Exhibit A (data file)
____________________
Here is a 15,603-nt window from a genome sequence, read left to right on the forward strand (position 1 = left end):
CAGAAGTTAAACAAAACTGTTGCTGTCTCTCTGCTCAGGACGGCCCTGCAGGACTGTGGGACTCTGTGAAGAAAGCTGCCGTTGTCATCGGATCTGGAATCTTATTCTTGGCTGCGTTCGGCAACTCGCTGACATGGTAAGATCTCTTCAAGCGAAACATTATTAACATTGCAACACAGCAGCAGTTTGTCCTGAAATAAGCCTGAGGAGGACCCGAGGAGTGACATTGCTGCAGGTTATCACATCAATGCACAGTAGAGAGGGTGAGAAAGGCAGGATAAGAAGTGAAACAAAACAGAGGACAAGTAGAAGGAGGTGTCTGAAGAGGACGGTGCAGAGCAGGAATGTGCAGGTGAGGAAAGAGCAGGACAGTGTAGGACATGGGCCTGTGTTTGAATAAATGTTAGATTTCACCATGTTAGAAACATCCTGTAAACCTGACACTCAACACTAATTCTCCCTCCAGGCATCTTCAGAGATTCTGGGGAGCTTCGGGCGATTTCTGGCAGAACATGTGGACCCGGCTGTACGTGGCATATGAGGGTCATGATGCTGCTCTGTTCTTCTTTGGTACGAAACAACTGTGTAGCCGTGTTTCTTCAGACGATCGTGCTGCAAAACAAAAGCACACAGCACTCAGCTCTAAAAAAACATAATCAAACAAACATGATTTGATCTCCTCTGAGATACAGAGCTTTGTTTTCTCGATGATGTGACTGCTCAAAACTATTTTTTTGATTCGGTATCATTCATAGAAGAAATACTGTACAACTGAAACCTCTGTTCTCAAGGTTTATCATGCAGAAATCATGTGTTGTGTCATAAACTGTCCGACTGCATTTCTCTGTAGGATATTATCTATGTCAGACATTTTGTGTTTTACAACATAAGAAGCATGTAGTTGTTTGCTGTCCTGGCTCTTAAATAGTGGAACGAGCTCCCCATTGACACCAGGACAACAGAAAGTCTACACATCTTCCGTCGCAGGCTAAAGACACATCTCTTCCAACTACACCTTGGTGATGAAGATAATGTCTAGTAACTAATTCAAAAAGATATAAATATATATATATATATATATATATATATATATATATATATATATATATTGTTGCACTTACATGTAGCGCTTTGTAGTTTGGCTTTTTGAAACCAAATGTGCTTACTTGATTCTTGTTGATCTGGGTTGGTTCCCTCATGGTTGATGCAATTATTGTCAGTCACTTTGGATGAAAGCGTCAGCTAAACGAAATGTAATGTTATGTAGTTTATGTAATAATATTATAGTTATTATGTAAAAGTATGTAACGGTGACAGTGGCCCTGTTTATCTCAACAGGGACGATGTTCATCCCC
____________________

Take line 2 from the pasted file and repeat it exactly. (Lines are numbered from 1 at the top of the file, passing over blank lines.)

CAGAAGTTAAACAAAACTGTTGCTGTCTCTCTGCTCAGGACGGCCCTGCAGGACTGTGGGACTCTGTGAAGAAAGCTGCCGTTGTCATCGGATCTGGAATCTTATTCTTGGCTGCGTTCGGCAACTCGCTGACATGGTAAGATCTCTTCAAGCGAAACATTATTAACATTGCAACACAGCAGCAGTTTGTCCTGAAATAAGCCTGAGGAGGACCCGAGGAGTGACATTGCTGCAGGTTATCACATCAATGCACAGTAGAGAGGGTGAGAAAGGCAGGATAAGAAGTGAAACAAAACAGAGGACAAGTAGAAGGAGGTGTCTGAAGAGGACGGTGCAGAGCAGGAATGTGCAGGTGAGGAAAGAGCAGGACAGTGTAGGACATGGGCCTGTGTTTGAATAAATGTTAGATTTCACCATGTTAGAAACATCCTGTAAACCTGACACTCAACACTAATTCTCCCTCCAGGCATCTTCAGAGATTCTGGGGAGCTTCGGGCGATTTCTGGCAGAACATGTGGACCCGGCTGTACGTGGCATATGAGGGTCATGATGCTGCTCTGTTCTTCTTTGGTACGAAACAACTGTGTAGCCGTGTTTCTTCAGACGATCGTGCTGCAAAACAAAAGCACACAGCACTCAGCTCTAAAAAAACATAATCAAACAAACATGATTTGATCTCCTCTGAGATACAGAGCTTTGTTTTCTCGATGATGTGACTGCTCAAAACTATTTTTTTGATTCGGTATCATTCATAGAAGAAATACTGTACAACTGAAACCTCTGTTCTCAAGGTTTATCATGCAGAAATCATGTGTTGTGTCATAAACTGTCCGACTGCATTTCTCTGTAGGATATTATCTATGTCAGACATTTTGTGTTTTACAACATAAGAAGCATGTAGTTGTTTGCTGTCCTGGCTCTTAAATAGTGGAACGAGCTCCCCATTGACACCAGGACAACAGAAAGTCTACACATCTTCCGTCGCAGGCTAAAGACACATCTCTTCCAACTACACCTTGGTGATGAAGATAATGTCTAGTAACTAATTCAAAAAGATATAAATATATATATATATATATATATATATATATATATATATATATATATATTGTTGCACTTACATGTAGCGCTTTGTAGTTTGGCTTTTTGAAACCAAATGTGCTTACTTGATTCTTGTTGATCTGGGTTGGTTCCCTCATGGTTGATGCAATTATTGTCAGTCACTTTGGATGAAAGCGTCAGCTAAACGAAATGTAATGTTATGTAGTTTATGTAATAATATTATAGTTATTATGTAAAAGTATGTAACGGTGACAGTGGCCCTGTTTATCTCAACAGGGACGATGTTCATCCCC